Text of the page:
Epiphone Inspired By Gibson Hummingbird review

Inspired By or rival to? This solid-wood Epiphone asks the big question of its more expensive sibling

Epiphone Inspired By Gibson Hummingbird
(Image: © Future / Olly Curtis)

Guitar World Verdict

A beautiful square-shouldered acoustic that'll only improve as the years go by, there's a lot to like about Epiphone's high-end take on the Hummingbird. It's playable, looks the part and sounds it too.


  • +

    Classy looks.

  • +

    All solid wood build.

  • +

    Big 'bird tones.

  • +

    Quality hardware.


  • -

    Battery pack design is disappointing.

  • -

    Factory setup needed a tweak.

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The Gibson Hummingbird is one of the iconic acoustics; it’s been found in the hands of everyone from Keef to Sheryl Crow, Lenny Kravitz and Radiohead and Dylan. With its ornate pickguard depicting flowers and, yes, a hummingbird, there’s no mistaking this for any other square-shouldered flight of fancy either. 

But the Gibson versions have always priced most of us out. So the news last year of a new Epiphone model with the same solid wood back and sides as the Gibson sibling was a welcome feathered friend. Now it’s here, does it sing?  

First impressions are a little mixed; don’t get us wrong, this is a stunner. The dark mahogany grain of the neck, back and sides screams premium; bound in aged ivory. The top’s Aged Antique Natural caramel hues bathe in a worn gloss that looks authentically played in. The Hummingbird has history and it shows here.  

The neck relief on our guitar needs some significant adjustment before it’s playable and the Fishman preamp’s 9-volt battery pack is also rattling around in the Hummingbird’s body – the weight of the battery has made the velcro pouch holding it come unstuck.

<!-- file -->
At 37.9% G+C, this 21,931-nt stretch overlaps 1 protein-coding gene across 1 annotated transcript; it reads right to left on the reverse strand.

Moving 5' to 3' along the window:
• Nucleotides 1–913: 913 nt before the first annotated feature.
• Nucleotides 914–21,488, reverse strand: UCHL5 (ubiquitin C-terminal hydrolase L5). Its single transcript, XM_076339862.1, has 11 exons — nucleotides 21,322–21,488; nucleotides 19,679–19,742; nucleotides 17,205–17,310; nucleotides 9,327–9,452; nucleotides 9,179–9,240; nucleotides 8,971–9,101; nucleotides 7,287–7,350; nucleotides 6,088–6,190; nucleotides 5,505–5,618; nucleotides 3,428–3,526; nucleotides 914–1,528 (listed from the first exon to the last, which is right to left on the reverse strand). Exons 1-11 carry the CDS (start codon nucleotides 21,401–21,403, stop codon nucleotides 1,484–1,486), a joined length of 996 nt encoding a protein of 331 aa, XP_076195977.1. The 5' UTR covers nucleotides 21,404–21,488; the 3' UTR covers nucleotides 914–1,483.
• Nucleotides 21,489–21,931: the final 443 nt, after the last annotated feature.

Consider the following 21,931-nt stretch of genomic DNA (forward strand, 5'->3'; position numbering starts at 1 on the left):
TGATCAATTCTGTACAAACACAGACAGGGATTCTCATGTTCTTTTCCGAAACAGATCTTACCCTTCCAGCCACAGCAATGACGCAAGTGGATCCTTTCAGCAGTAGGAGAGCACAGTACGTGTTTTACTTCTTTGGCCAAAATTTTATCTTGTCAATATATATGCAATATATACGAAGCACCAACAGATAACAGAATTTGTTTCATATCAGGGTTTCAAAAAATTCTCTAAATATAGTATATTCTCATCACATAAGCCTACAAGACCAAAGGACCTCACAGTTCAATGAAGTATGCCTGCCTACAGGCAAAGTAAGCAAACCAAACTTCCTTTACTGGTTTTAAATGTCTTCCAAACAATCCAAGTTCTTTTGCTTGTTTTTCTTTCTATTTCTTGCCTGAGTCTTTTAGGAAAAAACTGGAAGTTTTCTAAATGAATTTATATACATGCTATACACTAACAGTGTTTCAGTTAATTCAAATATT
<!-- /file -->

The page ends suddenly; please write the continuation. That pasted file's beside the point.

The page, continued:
Epiphone Inspired By Gibson Hummingbird

(Image credit: Epiphone )

We know this issue because we suffered from it on our ten year old Sigma dreadnought. We’re disappointed to see this design still being used instead of the alternative that places the battery with its own compartment and jack near the rear endpin. With those issues addressed, we can get playing.

Once the truss rod is adjusted the familiarity of Gibson’s 12” radius becomes apparent. It’s a playable neck for leads with notes given a muscular projection here. That comes to the fore for a rich and full-bodied chord experience. 

All in all, this is a guitar that doesn’t feel or sound like too much of a compromise next to a Gibson

It’s a classic dreadnought character for us ; no boxy dullness here. It’s resonant and strong across the spectrum, underpinned by lows that add consistent girth to rhythm work. It’s singing rather than sweet in the high end. And with these solid tonewoods, it’s only going to get better with age. 

The electro side feels more like a sideshow compared – Gibson have used the ubiquitous Fishman Sonitone system, a meat and potatoes, low key piezo system with volume and tone controls (treble roll off) placed inside. 

The Hummingbird negates the lack of a bass control with its own low-end character, but there’s further reassuring/surprising news too; Gibson uses the same £50 system on its Studio ’Bird. All in all, this is a guitar that doesn’t feel or sound like too much of a compromise next to a Gibson.

Epiphone Inspired By Gibson Hummingbird

(Image credit: Future / Olly Curtis)


  • TYPE: Square-shouldered dreadnought-style acoustic-electric
  • TOP: Solid Sitka Spruce
  • BACK AND SIDES: Solid mahogany
  • SCALE LENGTH: 24.72” / 628mm
  • NECK: Mahogany
  • FINGERBOARD: Indian laurel
  • HARDWARE: Epiphone Deluxe tuners with press in gold bushings, bone saddle and nut.
  • ELECTRONICS: Undersaddle Fishman Sonicore piezo with Fishman Sonitone soundhole (volume and tone controls)
  • FINISH: Aged Antique Natural Gloss (as reviewed), Aged Cherry Sunburst Gloss
  • CONTACT: Epiphone

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Rob Laing

Rob is the Guitars Editor for MusicRadar, handling news, reviews, features, tuition, advice for the strings side of the site and everything in between. Before MusicRadar, he worked on guitar magazines for 15 years, including as Editor of Total Guitar. He's currently set aside any pipe dreams of getting anywhere with his own songs and is enjoying playing covers in function bands.